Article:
Google shows strong cloud and hardware growth – Cloud – Hardware – Software


Alphabet, Google’s parent company, beat fourth-quarter sales expectations as the search giant’s internet advertising, cloud computing and hardware businesses benefited from holiday shopping, pushing shares higher more than 7% in after-hours trading.

The findings are the latest to signal that the global trend towards a more digital economy has made “big tech” companies resilient to small market shocks.

As worries about rising inflation, Covid-19 variants and supply chain shortages have rattled Wall Street and hurt sales for some companies, the companies that control major gateways to the web n haven’t seen a decline since the early days of the pandemic.

Alphabet’s overall quarterly sales jumped 32% to $75.3 billion (A$105.5 billion), above the average estimate of $72 billion from financial analysts tracked by Refinitiv.

Google’s total revenue came in at $74.9 billion, above estimates of $71.652 billion.

Alphabet also announced a 20-for-1 stock split, in which shareholders starting July 1 this year will receive a dividend of 19 additional shares. Shareholders must approve the split.

Alphabet’s chief financial officer, Ruth Porat, told CNBC that the company aims to make stocks accessible to more traders.

The company’s third straight quarter of record sales reflects growth in Google’s ad-laden services like web search, email and YouTube video streaming since the pandemic hit. hybrid work and e-commerce customary in much of the world.

Google generates more revenue from Internet advertisements than any other company.

Google had said that in the third quarter it lost sales because companies lacked marketing and the iPhone’s new privacy measures reduced its ability to track users online.

In the fourth quarter, ad revenue rose 32.5% to $61.2 billion from an average estimate of $57.1 billion.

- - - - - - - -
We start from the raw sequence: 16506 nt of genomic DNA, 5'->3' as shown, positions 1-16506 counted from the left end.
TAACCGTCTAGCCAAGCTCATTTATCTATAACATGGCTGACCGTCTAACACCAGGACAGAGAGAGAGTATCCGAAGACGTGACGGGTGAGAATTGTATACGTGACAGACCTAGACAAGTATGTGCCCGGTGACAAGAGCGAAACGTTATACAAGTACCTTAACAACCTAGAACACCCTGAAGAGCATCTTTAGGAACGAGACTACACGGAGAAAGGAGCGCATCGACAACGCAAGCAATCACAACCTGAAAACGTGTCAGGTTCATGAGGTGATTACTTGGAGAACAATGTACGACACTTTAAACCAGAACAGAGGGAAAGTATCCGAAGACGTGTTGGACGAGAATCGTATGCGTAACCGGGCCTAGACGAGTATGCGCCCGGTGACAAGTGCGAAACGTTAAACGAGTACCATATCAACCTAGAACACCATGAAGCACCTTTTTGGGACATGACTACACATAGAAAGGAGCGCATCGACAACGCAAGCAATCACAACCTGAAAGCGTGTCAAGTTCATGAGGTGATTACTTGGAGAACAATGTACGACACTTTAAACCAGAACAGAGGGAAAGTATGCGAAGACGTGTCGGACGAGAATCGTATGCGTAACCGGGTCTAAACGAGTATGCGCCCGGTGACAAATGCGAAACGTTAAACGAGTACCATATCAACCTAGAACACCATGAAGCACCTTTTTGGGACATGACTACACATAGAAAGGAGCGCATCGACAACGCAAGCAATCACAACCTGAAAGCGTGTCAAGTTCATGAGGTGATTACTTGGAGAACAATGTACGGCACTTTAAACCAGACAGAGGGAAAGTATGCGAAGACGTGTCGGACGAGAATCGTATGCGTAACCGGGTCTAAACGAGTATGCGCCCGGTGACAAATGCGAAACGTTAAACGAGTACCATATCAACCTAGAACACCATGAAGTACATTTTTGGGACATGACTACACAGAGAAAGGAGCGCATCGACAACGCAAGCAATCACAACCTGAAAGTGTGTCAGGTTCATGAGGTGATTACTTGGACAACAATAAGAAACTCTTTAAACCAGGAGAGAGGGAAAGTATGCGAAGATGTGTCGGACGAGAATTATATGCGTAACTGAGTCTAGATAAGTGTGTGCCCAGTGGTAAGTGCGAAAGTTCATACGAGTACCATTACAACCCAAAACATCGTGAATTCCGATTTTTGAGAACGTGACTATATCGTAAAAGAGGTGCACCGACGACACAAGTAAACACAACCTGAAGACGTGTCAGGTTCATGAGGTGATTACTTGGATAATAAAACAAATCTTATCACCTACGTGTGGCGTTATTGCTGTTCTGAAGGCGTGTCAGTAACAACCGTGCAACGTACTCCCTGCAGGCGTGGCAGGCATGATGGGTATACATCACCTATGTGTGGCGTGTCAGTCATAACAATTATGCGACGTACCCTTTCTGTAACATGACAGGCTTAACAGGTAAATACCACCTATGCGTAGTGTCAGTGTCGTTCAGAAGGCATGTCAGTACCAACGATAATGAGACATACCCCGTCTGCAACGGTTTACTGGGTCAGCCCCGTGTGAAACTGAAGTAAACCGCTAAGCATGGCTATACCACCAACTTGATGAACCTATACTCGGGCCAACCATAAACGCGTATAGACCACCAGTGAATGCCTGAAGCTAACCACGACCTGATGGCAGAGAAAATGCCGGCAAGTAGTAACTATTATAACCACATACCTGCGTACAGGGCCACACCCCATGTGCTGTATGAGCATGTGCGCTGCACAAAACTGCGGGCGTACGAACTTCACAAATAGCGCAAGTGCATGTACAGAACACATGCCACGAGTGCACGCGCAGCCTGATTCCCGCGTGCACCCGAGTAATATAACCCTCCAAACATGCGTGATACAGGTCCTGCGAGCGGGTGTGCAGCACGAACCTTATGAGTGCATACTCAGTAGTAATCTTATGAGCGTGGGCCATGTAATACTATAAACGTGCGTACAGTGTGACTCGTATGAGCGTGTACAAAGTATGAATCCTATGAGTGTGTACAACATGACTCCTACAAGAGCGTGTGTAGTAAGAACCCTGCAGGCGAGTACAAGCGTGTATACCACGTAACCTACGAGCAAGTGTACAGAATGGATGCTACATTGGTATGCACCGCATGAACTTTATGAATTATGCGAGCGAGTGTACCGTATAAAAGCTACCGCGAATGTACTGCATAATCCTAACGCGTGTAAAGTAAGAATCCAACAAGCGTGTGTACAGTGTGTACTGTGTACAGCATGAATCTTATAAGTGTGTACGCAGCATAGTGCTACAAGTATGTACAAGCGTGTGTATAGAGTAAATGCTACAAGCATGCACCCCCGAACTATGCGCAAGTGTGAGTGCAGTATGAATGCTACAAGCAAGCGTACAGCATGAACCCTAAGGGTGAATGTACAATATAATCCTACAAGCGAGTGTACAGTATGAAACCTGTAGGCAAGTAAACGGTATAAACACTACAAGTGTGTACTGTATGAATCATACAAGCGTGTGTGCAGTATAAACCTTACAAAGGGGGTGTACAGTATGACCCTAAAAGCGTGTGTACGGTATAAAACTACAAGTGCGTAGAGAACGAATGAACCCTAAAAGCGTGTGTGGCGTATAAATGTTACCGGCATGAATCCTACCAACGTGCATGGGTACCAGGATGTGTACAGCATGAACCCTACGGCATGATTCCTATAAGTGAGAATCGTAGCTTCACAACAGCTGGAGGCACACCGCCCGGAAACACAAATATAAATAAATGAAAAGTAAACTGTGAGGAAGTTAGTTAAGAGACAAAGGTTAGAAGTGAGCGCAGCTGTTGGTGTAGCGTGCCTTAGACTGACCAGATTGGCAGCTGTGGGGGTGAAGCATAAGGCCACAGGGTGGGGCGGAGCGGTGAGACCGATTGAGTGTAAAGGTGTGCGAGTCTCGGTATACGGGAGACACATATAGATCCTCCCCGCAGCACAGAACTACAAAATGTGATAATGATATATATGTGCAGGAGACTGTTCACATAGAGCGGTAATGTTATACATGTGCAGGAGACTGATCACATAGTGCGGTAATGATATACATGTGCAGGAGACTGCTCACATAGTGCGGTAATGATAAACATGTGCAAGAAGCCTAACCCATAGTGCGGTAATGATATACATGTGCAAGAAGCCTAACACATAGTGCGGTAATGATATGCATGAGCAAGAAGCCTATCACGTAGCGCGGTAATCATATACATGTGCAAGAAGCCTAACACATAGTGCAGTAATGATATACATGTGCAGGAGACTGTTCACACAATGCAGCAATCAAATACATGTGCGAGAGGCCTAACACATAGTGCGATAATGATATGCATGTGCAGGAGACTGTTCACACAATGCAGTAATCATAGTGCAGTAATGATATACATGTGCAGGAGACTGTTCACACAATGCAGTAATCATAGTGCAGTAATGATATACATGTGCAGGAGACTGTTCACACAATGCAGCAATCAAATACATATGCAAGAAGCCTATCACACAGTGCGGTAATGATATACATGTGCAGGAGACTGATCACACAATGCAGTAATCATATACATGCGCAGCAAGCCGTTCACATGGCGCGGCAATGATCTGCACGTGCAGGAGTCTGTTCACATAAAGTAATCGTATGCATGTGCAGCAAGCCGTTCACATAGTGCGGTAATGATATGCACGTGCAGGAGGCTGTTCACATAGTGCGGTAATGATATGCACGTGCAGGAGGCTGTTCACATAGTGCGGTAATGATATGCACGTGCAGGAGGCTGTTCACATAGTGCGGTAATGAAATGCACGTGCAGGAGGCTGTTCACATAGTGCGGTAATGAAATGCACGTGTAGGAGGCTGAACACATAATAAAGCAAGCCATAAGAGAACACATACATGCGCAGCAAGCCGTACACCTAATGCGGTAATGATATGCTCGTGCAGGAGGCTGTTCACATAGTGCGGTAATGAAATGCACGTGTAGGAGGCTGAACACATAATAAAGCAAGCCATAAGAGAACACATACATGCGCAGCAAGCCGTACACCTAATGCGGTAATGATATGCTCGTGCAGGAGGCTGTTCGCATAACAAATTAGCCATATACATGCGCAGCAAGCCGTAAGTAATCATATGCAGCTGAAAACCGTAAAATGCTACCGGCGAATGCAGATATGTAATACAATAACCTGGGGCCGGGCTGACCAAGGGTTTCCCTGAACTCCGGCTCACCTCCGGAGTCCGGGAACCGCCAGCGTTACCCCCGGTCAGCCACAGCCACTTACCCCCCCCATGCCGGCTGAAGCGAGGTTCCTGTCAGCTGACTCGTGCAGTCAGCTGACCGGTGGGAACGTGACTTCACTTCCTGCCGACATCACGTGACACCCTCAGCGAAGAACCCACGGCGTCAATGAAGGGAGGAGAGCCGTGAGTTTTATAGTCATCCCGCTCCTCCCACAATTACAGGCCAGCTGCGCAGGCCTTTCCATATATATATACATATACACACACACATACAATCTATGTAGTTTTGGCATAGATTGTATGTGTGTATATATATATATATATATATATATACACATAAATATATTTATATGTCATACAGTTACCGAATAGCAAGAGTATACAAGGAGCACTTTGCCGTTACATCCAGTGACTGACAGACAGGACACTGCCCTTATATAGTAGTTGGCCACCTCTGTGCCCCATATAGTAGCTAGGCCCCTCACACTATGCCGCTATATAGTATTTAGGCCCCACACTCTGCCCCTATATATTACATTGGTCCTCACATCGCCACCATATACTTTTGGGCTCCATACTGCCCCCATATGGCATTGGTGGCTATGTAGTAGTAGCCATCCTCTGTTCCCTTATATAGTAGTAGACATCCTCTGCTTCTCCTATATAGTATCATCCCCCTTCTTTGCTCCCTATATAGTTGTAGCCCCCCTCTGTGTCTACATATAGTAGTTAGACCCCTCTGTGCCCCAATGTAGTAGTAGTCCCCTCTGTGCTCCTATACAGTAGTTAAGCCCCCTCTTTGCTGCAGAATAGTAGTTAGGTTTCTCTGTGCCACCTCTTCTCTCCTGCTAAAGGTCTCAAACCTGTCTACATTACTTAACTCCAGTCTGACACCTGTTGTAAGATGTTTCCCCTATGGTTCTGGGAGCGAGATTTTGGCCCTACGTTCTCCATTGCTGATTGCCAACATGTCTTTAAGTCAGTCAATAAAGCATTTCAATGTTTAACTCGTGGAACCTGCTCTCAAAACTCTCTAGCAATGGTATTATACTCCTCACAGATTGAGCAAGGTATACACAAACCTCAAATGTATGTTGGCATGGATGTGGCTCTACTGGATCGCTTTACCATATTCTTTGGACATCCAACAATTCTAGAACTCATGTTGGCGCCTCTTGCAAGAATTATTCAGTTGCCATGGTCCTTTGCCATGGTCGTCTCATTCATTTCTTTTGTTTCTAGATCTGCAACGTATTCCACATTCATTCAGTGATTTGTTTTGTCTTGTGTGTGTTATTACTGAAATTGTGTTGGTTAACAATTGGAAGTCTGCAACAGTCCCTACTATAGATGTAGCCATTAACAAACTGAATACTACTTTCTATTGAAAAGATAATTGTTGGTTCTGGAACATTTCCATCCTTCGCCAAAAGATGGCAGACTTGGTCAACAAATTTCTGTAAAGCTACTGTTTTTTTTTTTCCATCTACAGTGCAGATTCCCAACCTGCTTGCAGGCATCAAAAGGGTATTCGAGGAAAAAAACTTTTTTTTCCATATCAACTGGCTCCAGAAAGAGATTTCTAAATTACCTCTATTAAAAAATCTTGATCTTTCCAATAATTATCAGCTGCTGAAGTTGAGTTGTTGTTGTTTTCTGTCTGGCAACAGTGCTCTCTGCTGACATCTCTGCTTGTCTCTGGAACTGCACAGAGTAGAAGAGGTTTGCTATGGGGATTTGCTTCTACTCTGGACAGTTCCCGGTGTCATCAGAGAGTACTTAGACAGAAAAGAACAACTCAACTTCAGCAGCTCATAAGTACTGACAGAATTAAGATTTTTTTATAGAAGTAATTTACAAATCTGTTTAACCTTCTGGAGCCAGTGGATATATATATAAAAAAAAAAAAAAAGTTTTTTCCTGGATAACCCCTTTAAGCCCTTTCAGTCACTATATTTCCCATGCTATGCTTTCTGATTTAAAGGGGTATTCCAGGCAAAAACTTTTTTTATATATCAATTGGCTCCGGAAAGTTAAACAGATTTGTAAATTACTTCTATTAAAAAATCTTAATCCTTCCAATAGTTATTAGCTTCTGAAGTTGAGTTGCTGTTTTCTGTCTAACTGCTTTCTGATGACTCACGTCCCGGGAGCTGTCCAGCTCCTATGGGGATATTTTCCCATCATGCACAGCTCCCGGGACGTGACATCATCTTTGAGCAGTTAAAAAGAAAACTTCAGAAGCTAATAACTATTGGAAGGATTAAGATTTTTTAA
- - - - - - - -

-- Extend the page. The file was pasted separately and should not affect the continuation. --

Main rival Meta Platforms, owner of Facebook, will publish its financial results tomorrow.

Shares of Meta, Twitter and Snap all rose after Alphabet released its results.

Others, including and ByteDance’s TikTok, have taken small shares from Google in the global advertising market.

Although market forecasters expect the trend to continue over the next few years, they don’t expect a major slippage from Google’s leadership position.

Google’s secondary businesses, including Cloud, also increased their overall sales.

Google Cloud, which trails Amazon and Microsoft in terms of cloud services market share, increased its revenue by 45% to $5.5 billion, above estimates of $5.4 billion.

Alphabet also announced record quarterly sales during the holiday season for its Google Pixel smartphones despite supply constraints.

Alphabet’s quarterly profit was $20.6 billion or $30.69 per share, beating expectations of $27.56 per share and marking a fourth straight quarter of record earnings.

Alphabet’s earnings are benefiting from unrealized gains from its investments in startups, and the company also received a $2 billion boost last year from extending the useful life of its servers and of its network equipment.

For all of 2021, Alphabet increased its profits by 89% to $76 billion. Sales were up 41% from 2020, when sales grew just 13%, the slowest in more than a decade, due to reduced advertiser spending in the first weeks of the pandemic.

Alphabet’s total costs in 2021 rose 27% to US$178.9 billion as the company began to resume its pre-pandemic hiring and construction pace.

Programming licenses for YouTube and data center expansion also drove up costs.

Alphabet increased its cash position by nearly $3 billion in 2021 to $139.6 billion.

Alphabet shares have gained 43% in the past 12 months and are down nearly seven percent since the start of the year on Tuesday – both swings bigger than the market as a whole, as the rise in inflation and geopolitical concerns have thrown big stocks out of favor.

Numerous lawsuits accusing Google of anti-competitive behavior in the advertising and mobile app store markets continue to be one of the biggest challenges the company faces.

Google has previously said that its efforts to reduce Play app store fees to assuage some of the concerns will hurt revenue.


Comments are closed.